What you need to know:
- The court found that it was unlawful for the church to suspend the three priests from pastoral work without evidence.
- Mr Mayende argued that the judges erred by failing to consider the circumstances under which the sackings occurred.
The Anglican Church will still have to reinstate three priests sacked over alleged homosexuality and pay them Sh6.8 million after the Court of Appeal dismissed its application to stop the execution of the orders by a lower court.
Justice Philip Waki, Justice Roselyne Nambuye and Justice Patrick Kiage threw out an application by the Registered Trustees of the Anglican Church of Kenya that sought an order to halt the enforcement of a judgment by the Employment Court in Nyeri.
Judge Byram Ongaya of the Employment Court had, on September 2016, directed the church to reinstate Archdeacon John Njogu Gachau, Rev James Maina Maigua and Rev Paul Mwangi Warui so that they could perform their pastoral duties.
The court found that it was unlawful for the church to suspend the three priests from pastoral work without evidence that they were homosexuals.
Justice Ongaya also ordered the church to pay the priests all their accrued salaries from August 2015, when they were sacked.
Archdeacon Gachau was awarded Sh2,437,780, Rev Maigua Sh2,224,996 and Rev Warui Sh2,219,814.
However, the church applied to have the execution of the judgment suspended pending the determination of an appeal seeking to overturn the court orders.
The church argued that the appeal would be rendered nugatory unless the order to suspend the enforcement of the judgment was granted.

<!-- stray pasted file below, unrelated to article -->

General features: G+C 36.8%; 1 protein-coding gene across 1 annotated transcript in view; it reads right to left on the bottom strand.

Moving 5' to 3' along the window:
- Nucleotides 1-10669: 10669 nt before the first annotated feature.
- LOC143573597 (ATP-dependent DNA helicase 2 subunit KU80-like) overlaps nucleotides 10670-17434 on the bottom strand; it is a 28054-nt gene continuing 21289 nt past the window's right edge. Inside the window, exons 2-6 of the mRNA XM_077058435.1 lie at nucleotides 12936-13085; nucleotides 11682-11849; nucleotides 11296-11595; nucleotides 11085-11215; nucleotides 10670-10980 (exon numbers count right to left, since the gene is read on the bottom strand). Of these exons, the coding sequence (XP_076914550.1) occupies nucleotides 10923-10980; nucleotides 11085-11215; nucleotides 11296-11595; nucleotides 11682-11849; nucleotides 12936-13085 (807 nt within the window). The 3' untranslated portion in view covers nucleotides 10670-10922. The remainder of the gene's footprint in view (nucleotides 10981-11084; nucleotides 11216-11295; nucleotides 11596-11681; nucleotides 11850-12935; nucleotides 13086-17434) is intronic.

The church, through lawyer Syphurine Nyongesa Mayende, said the amount awarded to the three priests — Sh2 million each — following the termination of their employment was excessive and without legal basis.
Mr Mayende argued that the judges erred by failing to consider the circumstances under which the sackings occurred and the practicability of the reinstatement.
He told the court that the priests held sensitive positions in the church and the accusations of homosexuality levelled against them, which led to the termination of their employment, were read before the congregations where they served as priests.
He argued that it would be undesirable, disruptive and impractical for the priests to hold their former offices while the appeal was pending.
“Church ministers ought to have faith, credit and trust and these have been lost,” he argued.
However, the priests, through lawyers Moraa Onsare and David Onsare, dismissed the application.
Mr Onsare said the Anglican Church has many dioceses across the country and there was nothing that would prevent it from complying with the order of reinstatement.
In their ruling, the Court of Appeal judges said the argument that the priests’ resumption of their pastoral duties had become untenable was falsified.